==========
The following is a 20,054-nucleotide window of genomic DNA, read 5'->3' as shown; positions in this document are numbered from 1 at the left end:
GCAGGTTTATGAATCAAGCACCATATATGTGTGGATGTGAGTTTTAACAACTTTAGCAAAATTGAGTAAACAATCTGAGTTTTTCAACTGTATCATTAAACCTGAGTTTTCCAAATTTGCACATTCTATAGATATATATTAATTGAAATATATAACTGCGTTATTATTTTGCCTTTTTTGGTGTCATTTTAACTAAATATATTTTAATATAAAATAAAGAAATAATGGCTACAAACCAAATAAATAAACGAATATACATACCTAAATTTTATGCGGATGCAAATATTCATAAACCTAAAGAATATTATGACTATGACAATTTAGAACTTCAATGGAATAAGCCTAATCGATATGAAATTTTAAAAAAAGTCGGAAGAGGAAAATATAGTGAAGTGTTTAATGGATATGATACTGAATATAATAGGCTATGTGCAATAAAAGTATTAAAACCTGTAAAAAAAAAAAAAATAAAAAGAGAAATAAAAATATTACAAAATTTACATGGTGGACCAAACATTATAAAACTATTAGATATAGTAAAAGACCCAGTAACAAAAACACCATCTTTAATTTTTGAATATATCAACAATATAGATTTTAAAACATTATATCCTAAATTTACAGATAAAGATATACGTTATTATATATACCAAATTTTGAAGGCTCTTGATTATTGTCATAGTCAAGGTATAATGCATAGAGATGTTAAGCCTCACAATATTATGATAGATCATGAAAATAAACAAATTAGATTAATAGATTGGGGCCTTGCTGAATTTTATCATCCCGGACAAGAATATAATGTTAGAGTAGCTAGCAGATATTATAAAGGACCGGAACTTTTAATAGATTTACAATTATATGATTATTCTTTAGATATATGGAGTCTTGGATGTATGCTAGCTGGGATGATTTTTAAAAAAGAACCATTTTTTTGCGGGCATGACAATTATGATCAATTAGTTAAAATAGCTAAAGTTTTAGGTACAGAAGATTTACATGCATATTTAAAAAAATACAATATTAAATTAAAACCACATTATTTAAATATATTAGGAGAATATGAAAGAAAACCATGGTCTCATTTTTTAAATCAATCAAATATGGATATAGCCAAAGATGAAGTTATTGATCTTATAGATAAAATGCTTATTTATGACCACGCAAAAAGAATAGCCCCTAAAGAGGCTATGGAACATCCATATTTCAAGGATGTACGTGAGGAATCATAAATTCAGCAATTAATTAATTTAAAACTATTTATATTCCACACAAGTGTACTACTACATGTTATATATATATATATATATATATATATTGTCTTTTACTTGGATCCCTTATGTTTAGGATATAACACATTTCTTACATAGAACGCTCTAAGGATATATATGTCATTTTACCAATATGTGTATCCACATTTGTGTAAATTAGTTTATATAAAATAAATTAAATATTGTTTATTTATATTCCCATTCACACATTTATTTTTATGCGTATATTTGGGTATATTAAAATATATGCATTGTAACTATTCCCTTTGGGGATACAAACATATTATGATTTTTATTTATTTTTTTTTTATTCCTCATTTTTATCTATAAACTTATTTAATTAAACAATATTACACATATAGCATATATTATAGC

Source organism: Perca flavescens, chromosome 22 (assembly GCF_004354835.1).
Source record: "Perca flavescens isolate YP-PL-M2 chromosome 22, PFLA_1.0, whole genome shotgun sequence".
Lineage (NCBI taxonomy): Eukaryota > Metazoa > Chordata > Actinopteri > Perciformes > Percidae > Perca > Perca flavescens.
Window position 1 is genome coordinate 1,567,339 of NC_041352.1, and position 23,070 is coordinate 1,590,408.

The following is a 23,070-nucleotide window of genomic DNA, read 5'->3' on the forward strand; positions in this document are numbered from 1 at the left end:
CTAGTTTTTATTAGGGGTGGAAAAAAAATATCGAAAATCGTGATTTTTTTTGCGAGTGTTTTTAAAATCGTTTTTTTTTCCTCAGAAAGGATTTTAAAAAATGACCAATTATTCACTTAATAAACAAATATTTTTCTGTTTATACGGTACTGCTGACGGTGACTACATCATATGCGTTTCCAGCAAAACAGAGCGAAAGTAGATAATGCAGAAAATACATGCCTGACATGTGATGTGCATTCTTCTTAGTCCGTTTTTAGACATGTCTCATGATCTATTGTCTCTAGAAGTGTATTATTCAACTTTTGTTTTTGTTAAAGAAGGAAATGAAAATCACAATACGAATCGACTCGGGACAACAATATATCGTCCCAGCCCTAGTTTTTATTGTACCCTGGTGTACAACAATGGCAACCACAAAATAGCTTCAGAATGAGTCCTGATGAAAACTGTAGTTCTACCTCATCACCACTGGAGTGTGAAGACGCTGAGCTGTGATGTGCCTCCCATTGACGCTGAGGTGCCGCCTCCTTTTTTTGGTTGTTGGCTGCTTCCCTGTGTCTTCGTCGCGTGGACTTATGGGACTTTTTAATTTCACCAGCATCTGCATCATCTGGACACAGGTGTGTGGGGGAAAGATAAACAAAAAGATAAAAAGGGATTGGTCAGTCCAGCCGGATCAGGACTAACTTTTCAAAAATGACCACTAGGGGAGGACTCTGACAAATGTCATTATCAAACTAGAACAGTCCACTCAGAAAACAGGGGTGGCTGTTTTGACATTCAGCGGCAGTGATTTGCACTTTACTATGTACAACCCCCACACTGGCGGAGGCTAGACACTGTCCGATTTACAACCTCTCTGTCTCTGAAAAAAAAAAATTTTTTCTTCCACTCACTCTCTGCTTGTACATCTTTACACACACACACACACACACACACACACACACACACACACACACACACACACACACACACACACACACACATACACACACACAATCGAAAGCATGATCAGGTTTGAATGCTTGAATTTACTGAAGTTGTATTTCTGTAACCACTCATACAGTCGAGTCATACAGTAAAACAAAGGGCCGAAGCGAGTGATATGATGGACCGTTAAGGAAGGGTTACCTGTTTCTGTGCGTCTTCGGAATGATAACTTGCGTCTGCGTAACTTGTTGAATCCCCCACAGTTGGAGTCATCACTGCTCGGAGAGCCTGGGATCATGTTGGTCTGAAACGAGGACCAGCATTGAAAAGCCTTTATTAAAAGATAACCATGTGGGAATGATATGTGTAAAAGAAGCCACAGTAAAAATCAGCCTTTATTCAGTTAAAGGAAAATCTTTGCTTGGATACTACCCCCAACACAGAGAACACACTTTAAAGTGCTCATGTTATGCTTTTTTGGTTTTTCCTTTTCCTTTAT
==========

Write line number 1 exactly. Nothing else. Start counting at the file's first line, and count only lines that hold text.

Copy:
The following is a 20,054-nucleotide window of genomic DNA, read 5'->3' as shown; positions in this document are numbered from 1 at the left end: